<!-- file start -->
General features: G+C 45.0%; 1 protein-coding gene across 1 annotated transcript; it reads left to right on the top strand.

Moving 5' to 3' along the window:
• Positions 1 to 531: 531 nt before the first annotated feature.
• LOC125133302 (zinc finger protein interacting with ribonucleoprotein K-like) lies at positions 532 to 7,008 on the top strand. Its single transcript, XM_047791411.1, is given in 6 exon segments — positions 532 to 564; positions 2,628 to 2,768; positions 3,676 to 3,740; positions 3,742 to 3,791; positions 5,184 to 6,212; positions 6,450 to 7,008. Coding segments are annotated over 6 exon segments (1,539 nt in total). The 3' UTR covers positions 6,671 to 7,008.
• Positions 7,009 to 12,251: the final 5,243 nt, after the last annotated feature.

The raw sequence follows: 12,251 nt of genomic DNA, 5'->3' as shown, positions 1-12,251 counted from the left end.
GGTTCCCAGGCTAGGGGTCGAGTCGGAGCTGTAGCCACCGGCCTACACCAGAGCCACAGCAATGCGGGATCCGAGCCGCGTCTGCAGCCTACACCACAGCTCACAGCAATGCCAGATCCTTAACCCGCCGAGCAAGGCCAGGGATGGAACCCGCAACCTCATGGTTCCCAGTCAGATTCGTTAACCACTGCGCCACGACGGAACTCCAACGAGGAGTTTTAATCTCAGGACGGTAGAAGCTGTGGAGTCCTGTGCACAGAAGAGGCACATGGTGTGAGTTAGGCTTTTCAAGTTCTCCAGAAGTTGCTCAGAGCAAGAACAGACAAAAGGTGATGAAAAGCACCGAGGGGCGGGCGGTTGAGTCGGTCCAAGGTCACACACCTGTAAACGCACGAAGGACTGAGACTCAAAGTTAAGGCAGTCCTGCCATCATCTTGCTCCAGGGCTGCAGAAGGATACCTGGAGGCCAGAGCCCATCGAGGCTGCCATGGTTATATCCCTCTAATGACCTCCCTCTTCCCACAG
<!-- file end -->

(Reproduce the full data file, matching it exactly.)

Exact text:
General features: G+C 45.0%; 1 protein-coding gene across 1 annotated transcript; it reads left to right on the top strand.

Moving 5' to 3' along the window:
• Positions 1 to 531: 531 nt before the first annotated feature.
• LOC125133302 (zinc finger protein interacting with ribonucleoprotein K-like) lies at positions 532 to 7,008 on the top strand. Its single transcript, XM_047791411.1, is given in 6 exon segments — positions 532 to 564; positions 2,628 to 2,768; positions 3,676 to 3,740; positions 3,742 to 3,791; positions 5,184 to 6,212; positions 6,450 to 7,008. Coding segments are annotated over 6 exon segments (1,539 nt in total). The 3' UTR covers positions 6,671 to 7,008.
• Positions 7,009 to 12,251: the final 5,243 nt, after the last annotated feature.

The raw sequence follows: 12,251 nt of genomic DNA, 5'->3' as shown, positions 1-12,251 counted from the left end.
GGTTCCCAGGCTAGGGGTCGAGTCGGAGCTGTAGCCACCGGCCTACACCAGAGCCACAGCAATGCGGGATCCGAGCCGCGTCTGCAGCCTACACCACAGCTCACAGCAATGCCAGATCCTTAACCCGCCGAGCAAGGCCAGGGATGGAACCCGCAACCTCATGGTTCCCAGTCAGATTCGTTAACCACTGCGCCACGACGGAACTCCAACGAGGAGTTTTAATCTCAGGACGGTAGAAGCTGTGGAGTCCTGTGCACAGAAGAGGCACATGGTGTGAGTTAGGCTTTTCAAGTTCTCCAGAAGTTGCTCAGAGCAAGAACAGACAAAAGGTGATGAAAAGCACCGAGGGGCGGGCGGTTGAGTCGGTCCAAGGTCACACACCTGTAAACGCACGAAGGACTGAGACTCAAAGTTAAGGCAGTCCTGCCATCATCTTGCTCCAGGGCTGCAGAAGGATACCTGGAGGCCAGAGCCCATCGAGGCTGCCATGGTTATATCCCTCTAATGACCTCCCTCTTCCCACAG